Just a short note today - it’s an insanely busy week. I’ve been finishing up the web GUI for my print accounting system (previously mentioned) and had to dive into CUPS/IPP to pull out information on whether or not a print job is printed in duplex. I’ve also been going crazy with raw PJL queries to get some information that doesn’t appear to be found in Printer-MIB. In other news, I have an exam Monday moring in a class (Religions of the Eastern World - my non-western requirement) that I’m getting a D in. Then I have an essay for US History II due Thursday - I haven’t even read the books yet.
And Tuesday night, I have my first tech demo as a Sun Campus Ambassador, a short OpenSolaris overview for RUSLUG that should touch on the coll facets of DTrace, Zones, ZFS, etc. as well as the new installer. So it’s going to be a pretty busy weekend. And I’m hard set on doing a kick-ass demo, despite some of the disturbing things I’ve been hearing about Sun lately. If I can get OpenSolaris to boot on my laptop by then, I’ll use that. If not, I guess I’ll be dragging the PowerEdge 2550 over there.
That being said, I was looking through Google Reader this morining (my only source for news) and came by a LinuxInsider article on the upcoming KDE release. Being a user of KDE since 2000, this interested me. However, what struck me was a comment about the new KOffice.
I was speaking with a supervisor at the Rutgers University student computer labs the other day, and was pretty astonished to realize that OpenOffice isn’t loaded on the lab computers. Why? Because 99% of their “patrons” wouldn’t know what it is, and can’t handle choices. Can’t handle choices. Or, at least, don’t want them. It’s attitudes like this that lead to a world where you have ONE cable company, ONE phone company, ONE high-bandwidth ISP, and can only use ONE cellular provider’s equipment on a network. I wonder how those same “patrons” would feel if they went to a car dealer and were offered the option to buy a Honda Accord, a Honda Accord, or maybe a Honda Accord.
As far as I’m concerned, the biggest issue is publicity. The users don’t want choices because they don’t know about them. And I thought that a University was supposed to educate people? How naive of me.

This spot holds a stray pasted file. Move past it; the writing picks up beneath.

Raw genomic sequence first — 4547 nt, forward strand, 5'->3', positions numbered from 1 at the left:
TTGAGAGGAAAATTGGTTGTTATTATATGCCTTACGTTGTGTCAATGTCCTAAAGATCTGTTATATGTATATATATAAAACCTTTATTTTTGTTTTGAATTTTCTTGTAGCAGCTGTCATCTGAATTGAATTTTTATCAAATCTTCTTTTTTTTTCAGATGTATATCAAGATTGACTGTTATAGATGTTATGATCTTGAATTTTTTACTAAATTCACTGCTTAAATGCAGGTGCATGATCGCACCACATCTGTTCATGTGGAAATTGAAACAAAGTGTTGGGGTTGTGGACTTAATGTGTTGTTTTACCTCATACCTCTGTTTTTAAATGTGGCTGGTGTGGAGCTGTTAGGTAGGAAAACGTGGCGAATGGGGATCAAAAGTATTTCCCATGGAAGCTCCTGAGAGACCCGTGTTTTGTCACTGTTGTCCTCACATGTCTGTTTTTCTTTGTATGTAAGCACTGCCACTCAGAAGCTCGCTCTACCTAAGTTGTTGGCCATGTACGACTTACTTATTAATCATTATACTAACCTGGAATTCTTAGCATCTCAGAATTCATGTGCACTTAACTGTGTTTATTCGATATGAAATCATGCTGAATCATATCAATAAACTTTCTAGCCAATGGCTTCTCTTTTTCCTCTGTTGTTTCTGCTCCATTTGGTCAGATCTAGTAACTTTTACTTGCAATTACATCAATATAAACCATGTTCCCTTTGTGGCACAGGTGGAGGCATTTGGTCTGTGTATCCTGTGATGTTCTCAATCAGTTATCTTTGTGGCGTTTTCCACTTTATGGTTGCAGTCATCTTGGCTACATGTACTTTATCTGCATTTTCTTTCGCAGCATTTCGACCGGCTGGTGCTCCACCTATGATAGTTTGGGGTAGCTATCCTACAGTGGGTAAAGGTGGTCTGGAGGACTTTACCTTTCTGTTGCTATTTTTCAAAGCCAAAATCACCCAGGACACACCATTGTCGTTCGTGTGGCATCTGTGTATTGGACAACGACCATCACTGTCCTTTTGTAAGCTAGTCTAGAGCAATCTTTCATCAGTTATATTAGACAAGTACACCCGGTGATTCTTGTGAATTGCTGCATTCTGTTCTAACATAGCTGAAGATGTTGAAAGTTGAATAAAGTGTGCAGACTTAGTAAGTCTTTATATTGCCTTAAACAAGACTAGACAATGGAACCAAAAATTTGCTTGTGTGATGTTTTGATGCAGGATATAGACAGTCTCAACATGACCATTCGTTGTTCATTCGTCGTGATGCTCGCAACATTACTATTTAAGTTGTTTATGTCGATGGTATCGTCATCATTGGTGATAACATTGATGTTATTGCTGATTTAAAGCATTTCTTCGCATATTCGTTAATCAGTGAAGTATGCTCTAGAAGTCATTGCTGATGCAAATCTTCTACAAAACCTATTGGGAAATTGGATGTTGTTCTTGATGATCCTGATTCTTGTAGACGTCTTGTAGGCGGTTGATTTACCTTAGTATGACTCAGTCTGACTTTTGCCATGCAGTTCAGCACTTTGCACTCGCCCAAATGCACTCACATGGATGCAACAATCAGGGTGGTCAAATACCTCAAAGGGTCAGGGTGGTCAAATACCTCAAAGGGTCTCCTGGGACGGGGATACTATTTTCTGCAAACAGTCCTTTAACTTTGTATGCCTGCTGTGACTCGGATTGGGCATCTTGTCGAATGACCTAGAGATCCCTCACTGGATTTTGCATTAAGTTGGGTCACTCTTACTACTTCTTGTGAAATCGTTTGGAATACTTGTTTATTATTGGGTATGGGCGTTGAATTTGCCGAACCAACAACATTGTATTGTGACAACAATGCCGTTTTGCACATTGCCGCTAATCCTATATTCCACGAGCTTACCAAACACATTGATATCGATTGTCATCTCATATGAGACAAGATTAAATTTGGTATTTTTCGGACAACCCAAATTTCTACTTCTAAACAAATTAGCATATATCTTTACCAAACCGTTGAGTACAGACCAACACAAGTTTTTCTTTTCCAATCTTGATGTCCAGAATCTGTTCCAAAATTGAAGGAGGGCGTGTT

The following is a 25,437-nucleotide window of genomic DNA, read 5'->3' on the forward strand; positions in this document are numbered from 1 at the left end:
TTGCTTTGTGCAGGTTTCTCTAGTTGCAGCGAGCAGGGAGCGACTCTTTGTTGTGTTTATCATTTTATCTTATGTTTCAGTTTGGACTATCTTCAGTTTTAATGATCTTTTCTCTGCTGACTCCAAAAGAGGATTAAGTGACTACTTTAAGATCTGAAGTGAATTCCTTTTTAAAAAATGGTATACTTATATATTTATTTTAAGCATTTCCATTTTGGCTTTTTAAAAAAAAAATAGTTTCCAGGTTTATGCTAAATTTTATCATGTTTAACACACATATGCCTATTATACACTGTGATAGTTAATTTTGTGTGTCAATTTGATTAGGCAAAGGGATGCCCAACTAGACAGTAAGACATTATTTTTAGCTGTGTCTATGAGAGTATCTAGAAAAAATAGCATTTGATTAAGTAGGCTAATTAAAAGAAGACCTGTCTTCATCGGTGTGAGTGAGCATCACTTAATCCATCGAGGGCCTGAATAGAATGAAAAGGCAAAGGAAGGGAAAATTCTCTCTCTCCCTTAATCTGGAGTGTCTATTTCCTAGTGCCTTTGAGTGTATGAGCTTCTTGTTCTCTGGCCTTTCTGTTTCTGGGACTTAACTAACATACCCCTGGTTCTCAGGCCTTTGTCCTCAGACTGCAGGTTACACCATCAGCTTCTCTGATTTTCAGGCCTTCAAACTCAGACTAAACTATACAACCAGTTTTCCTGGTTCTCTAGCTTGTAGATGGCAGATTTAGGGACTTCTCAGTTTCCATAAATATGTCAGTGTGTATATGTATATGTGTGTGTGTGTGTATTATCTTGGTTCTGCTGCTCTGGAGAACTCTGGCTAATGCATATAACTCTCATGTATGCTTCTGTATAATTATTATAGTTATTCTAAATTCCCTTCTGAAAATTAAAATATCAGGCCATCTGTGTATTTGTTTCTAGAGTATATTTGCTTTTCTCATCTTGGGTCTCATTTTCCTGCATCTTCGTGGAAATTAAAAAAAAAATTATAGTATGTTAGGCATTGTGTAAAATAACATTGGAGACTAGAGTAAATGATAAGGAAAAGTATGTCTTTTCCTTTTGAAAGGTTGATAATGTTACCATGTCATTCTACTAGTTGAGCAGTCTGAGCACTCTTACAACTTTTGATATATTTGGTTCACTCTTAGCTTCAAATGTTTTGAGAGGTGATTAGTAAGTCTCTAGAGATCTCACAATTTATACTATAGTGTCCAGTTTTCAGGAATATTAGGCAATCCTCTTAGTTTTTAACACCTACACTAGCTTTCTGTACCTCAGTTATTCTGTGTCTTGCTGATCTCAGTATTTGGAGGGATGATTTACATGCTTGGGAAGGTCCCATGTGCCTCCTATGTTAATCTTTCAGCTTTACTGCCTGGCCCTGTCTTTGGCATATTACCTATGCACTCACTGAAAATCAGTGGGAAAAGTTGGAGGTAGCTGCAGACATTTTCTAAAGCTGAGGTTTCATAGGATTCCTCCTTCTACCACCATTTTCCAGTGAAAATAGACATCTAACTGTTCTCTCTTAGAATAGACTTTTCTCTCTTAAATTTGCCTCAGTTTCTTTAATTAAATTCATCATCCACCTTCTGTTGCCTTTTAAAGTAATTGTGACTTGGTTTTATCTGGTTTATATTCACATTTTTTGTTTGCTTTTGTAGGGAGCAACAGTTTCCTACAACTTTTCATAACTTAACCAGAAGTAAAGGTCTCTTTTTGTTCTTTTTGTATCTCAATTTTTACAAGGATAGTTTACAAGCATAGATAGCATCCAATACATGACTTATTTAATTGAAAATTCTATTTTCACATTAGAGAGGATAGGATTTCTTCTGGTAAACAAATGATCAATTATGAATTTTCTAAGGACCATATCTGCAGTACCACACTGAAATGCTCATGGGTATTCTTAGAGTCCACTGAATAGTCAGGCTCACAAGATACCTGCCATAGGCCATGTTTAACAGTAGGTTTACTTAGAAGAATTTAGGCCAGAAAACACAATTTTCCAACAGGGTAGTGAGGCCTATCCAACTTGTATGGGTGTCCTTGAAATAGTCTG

I was hanging out at the ambulance corps that I volunteer with (I have nothing to do with the front-end web site) the other weekend, and one of the women asked whether I had Microsoft Office, since she needed Word for a project. She said she didn’t want to pay $250. I asked her why she couldn’t use OpenOffice. She asked what it was. It’s absolutely wonderful to hear the astonishment in someone’s voice when you tell them that they can download something at no cost that does everything that Word does.
So, my question is how many of these “patrons”, mostly students, would use OpenOffice if they knew about it? More importantly, how many of them would use it if someone told them they don’t *have* to pay $150 to put Word and Excel on their computers? I know the functionality isn’t perfect, but I routinely open, edit, and then save back Word and Excel files in OO without a problem.
So, back to the point of this rant. Choices are good. Fragmentation is not. We have OpenOffice, StarOffice, KOffice, and probably a bunch more. I understand they’re all separate projects with separate goals. But, IMHO, one of the biggest problems with open-source (and no-cost) alternatives to proprietary software is getting the word out there. And fragmentation makes that so much harder. If you ask a Windows or Mac user what office package is most prominent, they’ll probably say MS Office. If you ask three Linux users, you’ll likely get three different answers.
This isn’t about the moral battle of Free/Open Source vs. closed or proprietary. This is about user experience. If there’s a no-cost (and even better, Free) package out there that does almost everything a $150-300 package does, users should have the right to try it and see if it works for them. And I can think of few places where that’s more important than cash-starved college kids.